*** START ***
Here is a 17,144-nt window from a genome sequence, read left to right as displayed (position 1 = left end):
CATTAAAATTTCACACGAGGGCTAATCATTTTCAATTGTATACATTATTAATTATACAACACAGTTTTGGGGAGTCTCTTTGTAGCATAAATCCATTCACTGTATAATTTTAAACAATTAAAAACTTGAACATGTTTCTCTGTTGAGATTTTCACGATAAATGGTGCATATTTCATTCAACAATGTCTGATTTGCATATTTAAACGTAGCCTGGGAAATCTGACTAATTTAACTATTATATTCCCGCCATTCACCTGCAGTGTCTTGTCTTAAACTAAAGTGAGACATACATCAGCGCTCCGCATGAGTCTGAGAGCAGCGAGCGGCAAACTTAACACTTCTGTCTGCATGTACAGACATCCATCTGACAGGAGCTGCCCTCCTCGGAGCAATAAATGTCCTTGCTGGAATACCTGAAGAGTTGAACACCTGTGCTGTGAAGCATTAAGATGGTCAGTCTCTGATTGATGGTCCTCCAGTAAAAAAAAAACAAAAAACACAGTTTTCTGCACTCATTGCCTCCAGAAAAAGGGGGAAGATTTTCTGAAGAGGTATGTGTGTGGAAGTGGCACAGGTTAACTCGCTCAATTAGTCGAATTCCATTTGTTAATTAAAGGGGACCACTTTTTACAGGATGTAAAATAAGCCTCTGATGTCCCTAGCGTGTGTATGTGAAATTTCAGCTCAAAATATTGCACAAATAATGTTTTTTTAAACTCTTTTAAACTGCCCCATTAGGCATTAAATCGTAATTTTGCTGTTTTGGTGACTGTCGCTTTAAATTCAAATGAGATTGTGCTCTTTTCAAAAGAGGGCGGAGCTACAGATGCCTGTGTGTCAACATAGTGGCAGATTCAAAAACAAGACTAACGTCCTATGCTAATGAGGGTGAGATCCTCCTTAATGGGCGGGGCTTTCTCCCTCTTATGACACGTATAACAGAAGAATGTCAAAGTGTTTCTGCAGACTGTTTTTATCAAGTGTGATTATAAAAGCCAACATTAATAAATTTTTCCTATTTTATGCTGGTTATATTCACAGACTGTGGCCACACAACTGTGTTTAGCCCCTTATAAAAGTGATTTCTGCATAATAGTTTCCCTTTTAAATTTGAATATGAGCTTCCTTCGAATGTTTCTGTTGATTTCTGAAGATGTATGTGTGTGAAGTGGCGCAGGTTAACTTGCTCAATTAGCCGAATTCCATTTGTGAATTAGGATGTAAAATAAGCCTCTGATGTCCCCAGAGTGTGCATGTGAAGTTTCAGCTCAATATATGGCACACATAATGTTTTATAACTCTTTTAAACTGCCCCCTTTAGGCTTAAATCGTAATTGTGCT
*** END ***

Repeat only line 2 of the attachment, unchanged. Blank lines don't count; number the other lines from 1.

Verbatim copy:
CATTAAAATTTCACACGAGGGCTAATCATTTTCAATTGTATACATTATTAATTATACAACACAGTTTTGGGGAGTCTCTTTGTAGCATAAATCCATTCACTGTATAATTTTAAACAATTAAAAACTTGAACATGTTTCTCTGTTGAGATTTTCACGATAAATGGTGCATATTTCATTCAACAATGTCTGATTTGCATATTTAAACGTAGCCTGGGAAATCTGACTAATTTAACTATTATATTCCCGCCATTCACCTGCAGTGTCTTGTCTTAAACTAAAGTGAGACATACATCAGCGCTCCGCATGAGTCTGAGAGCAGCGAGCGGCAAACTTAACACTTCTGTCTGCATGTACAGACATCCATCTGACAGGAGCTGCCCTCCTCGGAGCAATAAATGTCCTTGCTGGAATACCTGAAGAGTTGAACACCTGTGCTGTGAAGCATTAAGATGGTCAGTCTCTGATTGATGGTCCTCCAGTAAAAAAAAAACAAAAAACACAGTTTTCTGCACTCATTGCCTCCAGAAAAAGGGGGAAGATTTTCTGAAGAGGTATGTGTGTGGAAGTGGCACAGGTTAACTCGCTCAATTAGTCGAATTCCATTTGTTAATTAAAGGGGACCACTTTTTACAGGATGTAAAATAAGCCTCTGATGTCCCTAGCGTGTGTATGTGAAATTTCAGCTCAAAATATTGCACAAATAATGTTTTTTTAAACTCTTTTAAACTGCCCCATTAGGCATTAAATCGTAATTTTGCTGTTTTGGTGACTGTCGCTTTAAATTCAAATGAGATTGTGCTCTTTTCAAAAGAGGGCGGAGCTACAGATGCCTGTGTGTCAACATAGTGGCAGATTCAAAAACAAGACTAACGTCCTATGCTAATGAGGGTGAGATCCTCCTTAATGGGCGGGGCTTTCTCCCTCTTATGACACGTATAACAGAAGAATGTCAAAGTGTTTCTGCAGACTGTTTTTATCAAGTGTGATTATAAAAGCCAACATTAATAAATTTTTCCTATTTTATGCTGGTTATATTCACAGACTGTGGCCACACAACTGTGTTTAGCCCCTTATAAAAGTGATTTCTGCATAATAGTTTCCCTTTTAAATTTGAATATGAGCTTCCTTCGAATGTTTCTGTTGATTTCTGAAGATGTATGTGTGTGAAGTGGCGCAGGTTAACTTGCTCAATTAGCCGAATTCCATTTGTGAATTAGGATGTAAAATAAGCCTCTGATGTCCCCAGAGTGTGCATGTGAAGTTTCAGCTCAATATATGGCACACATAATGTTTTATAACTCTTTTAAACTGCCCCCTTTAGGCTTAAATCGTAATTGTGCT